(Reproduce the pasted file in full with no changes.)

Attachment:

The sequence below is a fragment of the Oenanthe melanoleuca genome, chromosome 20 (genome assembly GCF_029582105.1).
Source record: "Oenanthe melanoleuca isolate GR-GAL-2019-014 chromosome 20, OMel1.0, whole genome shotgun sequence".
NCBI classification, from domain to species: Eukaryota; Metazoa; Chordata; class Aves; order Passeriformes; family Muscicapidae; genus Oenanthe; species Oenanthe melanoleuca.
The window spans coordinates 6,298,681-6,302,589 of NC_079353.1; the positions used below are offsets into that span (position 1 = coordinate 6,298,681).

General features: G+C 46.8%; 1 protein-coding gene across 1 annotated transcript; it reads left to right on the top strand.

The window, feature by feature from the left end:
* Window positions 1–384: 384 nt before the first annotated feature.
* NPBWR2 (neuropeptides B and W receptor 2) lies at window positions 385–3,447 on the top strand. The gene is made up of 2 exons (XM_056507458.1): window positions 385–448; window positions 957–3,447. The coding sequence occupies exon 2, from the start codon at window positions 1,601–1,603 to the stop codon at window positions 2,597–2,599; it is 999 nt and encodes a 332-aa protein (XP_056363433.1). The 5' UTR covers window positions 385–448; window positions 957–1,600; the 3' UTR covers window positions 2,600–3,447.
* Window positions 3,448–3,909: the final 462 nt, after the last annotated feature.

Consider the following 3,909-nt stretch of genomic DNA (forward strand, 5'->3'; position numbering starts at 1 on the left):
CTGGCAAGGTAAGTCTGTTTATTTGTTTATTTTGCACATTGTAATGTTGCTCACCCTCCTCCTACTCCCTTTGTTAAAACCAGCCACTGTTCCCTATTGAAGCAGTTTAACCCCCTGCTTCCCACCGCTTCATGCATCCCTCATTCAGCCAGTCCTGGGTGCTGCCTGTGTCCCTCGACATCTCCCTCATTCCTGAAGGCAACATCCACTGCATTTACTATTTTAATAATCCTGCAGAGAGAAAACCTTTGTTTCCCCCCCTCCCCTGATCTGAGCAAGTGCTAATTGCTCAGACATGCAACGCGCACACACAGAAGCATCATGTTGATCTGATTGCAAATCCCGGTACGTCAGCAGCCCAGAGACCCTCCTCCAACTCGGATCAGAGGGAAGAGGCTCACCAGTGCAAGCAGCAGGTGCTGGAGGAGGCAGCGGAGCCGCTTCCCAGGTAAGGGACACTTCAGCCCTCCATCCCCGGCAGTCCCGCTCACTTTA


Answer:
The sequence below is a fragment of the Oenanthe melanoleuca genome, chromosome 20 (genome assembly GCF_029582105.1).
Source record: "Oenanthe melanoleuca isolate GR-GAL-2019-014 chromosome 20, OMel1.0, whole genome shotgun sequence".
NCBI classification, from domain to species: Eukaryota; Metazoa; Chordata; class Aves; order Passeriformes; family Muscicapidae; genus Oenanthe; species Oenanthe melanoleuca.
The window spans coordinates 6,298,681-6,302,589 of NC_079353.1; the positions used below are offsets into that span (position 1 = coordinate 6,298,681).

General features: G+C 46.8%; 1 protein-coding gene across 1 annotated transcript; it reads left to right on the top strand.

The window, feature by feature from the left end:
* Window positions 1–384: 384 nt before the first annotated feature.
* NPBWR2 (neuropeptides B and W receptor 2) lies at window positions 385–3,447 on the top strand. The gene is made up of 2 exons (XM_056507458.1): window positions 385–448; window positions 957–3,447. The coding sequence occupies exon 2, from the start codon at window positions 1,601–1,603 to the stop codon at window positions 2,597–2,599; it is 999 nt and encodes a 332-aa protein (XP_056363433.1). The 5' UTR covers window positions 385–448; window positions 957–1,600; the 3' UTR covers window positions 2,600–3,447.
* Window positions 3,448–3,909: the final 462 nt, after the last annotated feature.

Consider the following 3,909-nt stretch of genomic DNA (forward strand, 5'->3'; position numbering starts at 1 on the left):
CTGGCAAGGTAAGTCTGTTTATTTGTTTATTTTGCACATTGTAATGTTGCTCACCCTCCTCCTACTCCCTTTGTTAAAACCAGCCACTGTTCCCTATTGAAGCAGTTTAACCCCCTGCTTCCCACCGCTTCATGCATCCCTCATTCAGCCAGTCCTGGGTGCTGCCTGTGTCCCTCGACATCTCCCTCATTCCTGAAGGCAACATCCACTGCATTTACTATTTTAATAATCCTGCAGAGAGAAAACCTTTGTTTCCCCCCCTCCCCTGATCTGAGCAAGTGCTAATTGCTCAGACATGCAACGCGCACACACAGAAGCATCATGTTGATCTGATTGCAAATCCCGGTACGTCAGCAGCCCAGAGACCCTCCTCCAACTCGGATCAGAGGGAAGAGGCTCACCAGTGCAAGCAGCAGGTGCTGGAGGAGGCAGCGGAGCCGCTTCCCAGGTAAGGGACACTTCAGCCCTCCATCCCCGGCAGTCCCGCTCACTTTA